But I have had to make this move on my own, and at times it has felt very daunting, in my late fifties, to be building a new life solo. There is the endless work of furnishing the apartment from scratch, figuring out the geography of the city, and the feeling of solitude in a new place.

This Saturday, when I called my father, I was dead tired. It had been an intense week of work, and my apartment was still not quite pulled together after a month of living here. When I heard my father’s voice on the other end of the phone, I suddenly felt extremely fragile—and doubtful about whether or not I could really pull off this challenging new chapter in my life.

For some reason, I suddenly flashed on an episode from my childhood. I was about eight, and my father had taken me to the beach to go clam digging on the mud flats. My boots had gotten stuck in the mud, and I’d had to pull them out as I went, falling down several times. I didn’t dig a single clam. I wound up sitting in the pickup waiting for him to finish his dig, and crying because I felt I’d disappointed him. Even then, I had some sense that he had planned this as a major father-and-son outing—and I had blown it.

All of that was flying through my head as my father got on the phone yesterday.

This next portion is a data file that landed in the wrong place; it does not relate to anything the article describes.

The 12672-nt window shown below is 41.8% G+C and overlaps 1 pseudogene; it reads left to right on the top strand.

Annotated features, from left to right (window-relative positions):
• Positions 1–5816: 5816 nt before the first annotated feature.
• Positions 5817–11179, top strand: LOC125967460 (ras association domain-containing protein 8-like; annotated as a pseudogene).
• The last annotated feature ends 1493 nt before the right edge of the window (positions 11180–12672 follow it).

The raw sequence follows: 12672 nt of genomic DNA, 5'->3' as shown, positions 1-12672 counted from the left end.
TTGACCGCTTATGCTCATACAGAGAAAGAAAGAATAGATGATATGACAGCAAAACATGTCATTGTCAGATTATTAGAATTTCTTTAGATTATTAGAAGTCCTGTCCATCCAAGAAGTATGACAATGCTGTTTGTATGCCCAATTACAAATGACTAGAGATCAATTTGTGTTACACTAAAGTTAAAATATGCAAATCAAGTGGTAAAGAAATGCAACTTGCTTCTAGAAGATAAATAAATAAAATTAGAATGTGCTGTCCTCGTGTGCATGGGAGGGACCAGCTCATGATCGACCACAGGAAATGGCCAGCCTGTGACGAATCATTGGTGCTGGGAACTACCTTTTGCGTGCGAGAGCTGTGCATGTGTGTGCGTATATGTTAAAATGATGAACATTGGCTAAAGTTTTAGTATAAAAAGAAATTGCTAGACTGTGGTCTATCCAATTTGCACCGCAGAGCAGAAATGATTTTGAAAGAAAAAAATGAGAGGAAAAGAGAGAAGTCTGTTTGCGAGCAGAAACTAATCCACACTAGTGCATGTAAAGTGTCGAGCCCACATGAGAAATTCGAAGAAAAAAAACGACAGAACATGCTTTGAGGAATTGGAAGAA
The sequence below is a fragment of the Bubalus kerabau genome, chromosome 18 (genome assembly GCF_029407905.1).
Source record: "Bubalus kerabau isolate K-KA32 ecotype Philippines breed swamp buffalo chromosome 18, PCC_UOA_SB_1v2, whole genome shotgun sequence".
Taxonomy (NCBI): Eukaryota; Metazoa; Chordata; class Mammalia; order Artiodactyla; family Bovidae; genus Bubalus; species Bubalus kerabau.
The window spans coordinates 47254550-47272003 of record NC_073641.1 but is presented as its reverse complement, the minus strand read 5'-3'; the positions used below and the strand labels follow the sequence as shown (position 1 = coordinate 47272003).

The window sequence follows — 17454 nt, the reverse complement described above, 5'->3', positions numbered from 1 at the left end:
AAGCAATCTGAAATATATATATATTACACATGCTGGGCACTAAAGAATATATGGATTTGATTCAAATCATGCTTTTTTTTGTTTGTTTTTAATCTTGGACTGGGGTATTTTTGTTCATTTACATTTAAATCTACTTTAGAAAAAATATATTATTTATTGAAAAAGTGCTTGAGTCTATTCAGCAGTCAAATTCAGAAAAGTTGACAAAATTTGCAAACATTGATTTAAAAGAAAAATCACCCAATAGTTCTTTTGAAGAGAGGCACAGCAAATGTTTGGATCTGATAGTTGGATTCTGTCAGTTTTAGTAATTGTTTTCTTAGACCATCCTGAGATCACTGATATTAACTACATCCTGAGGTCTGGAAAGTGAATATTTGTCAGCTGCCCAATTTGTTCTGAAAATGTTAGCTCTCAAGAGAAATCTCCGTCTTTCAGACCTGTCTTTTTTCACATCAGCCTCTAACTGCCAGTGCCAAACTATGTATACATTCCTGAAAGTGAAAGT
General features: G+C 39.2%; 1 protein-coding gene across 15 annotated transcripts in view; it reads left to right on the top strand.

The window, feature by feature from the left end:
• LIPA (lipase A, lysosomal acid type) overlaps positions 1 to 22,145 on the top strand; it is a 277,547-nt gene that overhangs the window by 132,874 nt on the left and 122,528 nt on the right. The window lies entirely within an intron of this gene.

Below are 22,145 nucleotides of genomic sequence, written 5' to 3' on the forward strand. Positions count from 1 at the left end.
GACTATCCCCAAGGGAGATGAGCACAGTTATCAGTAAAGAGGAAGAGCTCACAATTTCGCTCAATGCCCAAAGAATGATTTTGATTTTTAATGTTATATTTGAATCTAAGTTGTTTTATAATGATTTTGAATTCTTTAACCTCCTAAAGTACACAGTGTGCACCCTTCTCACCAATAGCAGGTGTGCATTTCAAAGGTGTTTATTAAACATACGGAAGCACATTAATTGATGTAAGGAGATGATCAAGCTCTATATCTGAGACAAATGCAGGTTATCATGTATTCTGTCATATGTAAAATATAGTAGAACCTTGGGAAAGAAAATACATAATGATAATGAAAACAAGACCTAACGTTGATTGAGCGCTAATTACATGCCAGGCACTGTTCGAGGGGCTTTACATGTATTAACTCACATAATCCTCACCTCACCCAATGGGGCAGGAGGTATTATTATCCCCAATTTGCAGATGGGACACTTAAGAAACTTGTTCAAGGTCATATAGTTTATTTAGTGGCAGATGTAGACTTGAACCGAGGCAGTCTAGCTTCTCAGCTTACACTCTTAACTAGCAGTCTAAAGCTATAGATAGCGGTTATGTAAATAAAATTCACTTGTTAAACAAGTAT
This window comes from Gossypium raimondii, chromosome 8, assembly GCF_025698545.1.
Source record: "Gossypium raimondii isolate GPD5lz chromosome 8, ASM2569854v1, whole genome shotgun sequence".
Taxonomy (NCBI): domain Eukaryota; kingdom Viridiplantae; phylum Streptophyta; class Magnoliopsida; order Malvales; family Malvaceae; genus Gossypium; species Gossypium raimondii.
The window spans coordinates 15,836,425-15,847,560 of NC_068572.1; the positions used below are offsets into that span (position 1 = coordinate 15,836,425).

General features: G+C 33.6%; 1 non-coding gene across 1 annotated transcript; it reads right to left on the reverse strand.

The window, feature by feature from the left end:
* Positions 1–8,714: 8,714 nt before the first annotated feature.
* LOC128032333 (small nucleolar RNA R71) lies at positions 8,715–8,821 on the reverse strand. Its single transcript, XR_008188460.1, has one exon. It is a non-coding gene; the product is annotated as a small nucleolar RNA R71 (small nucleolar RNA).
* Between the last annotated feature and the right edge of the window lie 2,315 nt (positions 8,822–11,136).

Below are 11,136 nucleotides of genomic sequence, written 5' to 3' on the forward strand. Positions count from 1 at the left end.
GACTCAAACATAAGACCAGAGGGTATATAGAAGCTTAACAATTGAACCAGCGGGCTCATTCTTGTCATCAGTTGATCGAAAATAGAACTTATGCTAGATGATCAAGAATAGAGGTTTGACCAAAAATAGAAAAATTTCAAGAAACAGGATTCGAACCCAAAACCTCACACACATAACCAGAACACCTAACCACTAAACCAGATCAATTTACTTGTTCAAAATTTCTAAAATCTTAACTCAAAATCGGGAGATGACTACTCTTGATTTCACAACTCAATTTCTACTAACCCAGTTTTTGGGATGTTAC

“Well—how’s it going in Miami?” he asked.

I hesitated.

“It’s going fine,” I said. I was going to open with everything positive, everything reassuring, everything I thought he wanted to hear. Then maybe I would tell him the rest. Maybe.

“The job is great. The colleagues are great. And it’s nice to be working for an organization that produces opera, instead of just writing about it.”

“And you must love the weather.”

“I do. The weather is fantastic. And I love my apartment.”

“Well, that all sounds good.”

“It is.” I hesitated. “The only problem is … I miss Scott. And the animals. And my friends.” I felt my throat close, and the tears started to run down my face. My father is hearing-impaired, so I was hoping that he wouldn’t notice, but no such luck. HIs silence told me as much.

“This was absolutely the right thing to do,” I said. “And I know it’s all just going to get better. It’s just that … I never imagined I’d have to start over at my age. And I feel really … alone.”

There was another long silence on the other end.

“Well, you know something?” he finally said, quietly. “I’m all alone here, too.”

“I know you are, Dad. I’ve thought about that.”

“The main thing is you like your job. You’ll be fine. You’ll get used to the rest, I know you will. Do you need any money?”

The tears built into a strangled sob. Then I pulled myself together. Because I had fixed on the most important thing at that moment. The span of years that I have had my father, fully himself and intact, is perhaps the greatest gift I have been given. And at fifty-seven, I feel very lucky, very privileged, to be able to cry in front of him, just as I did when I was eight.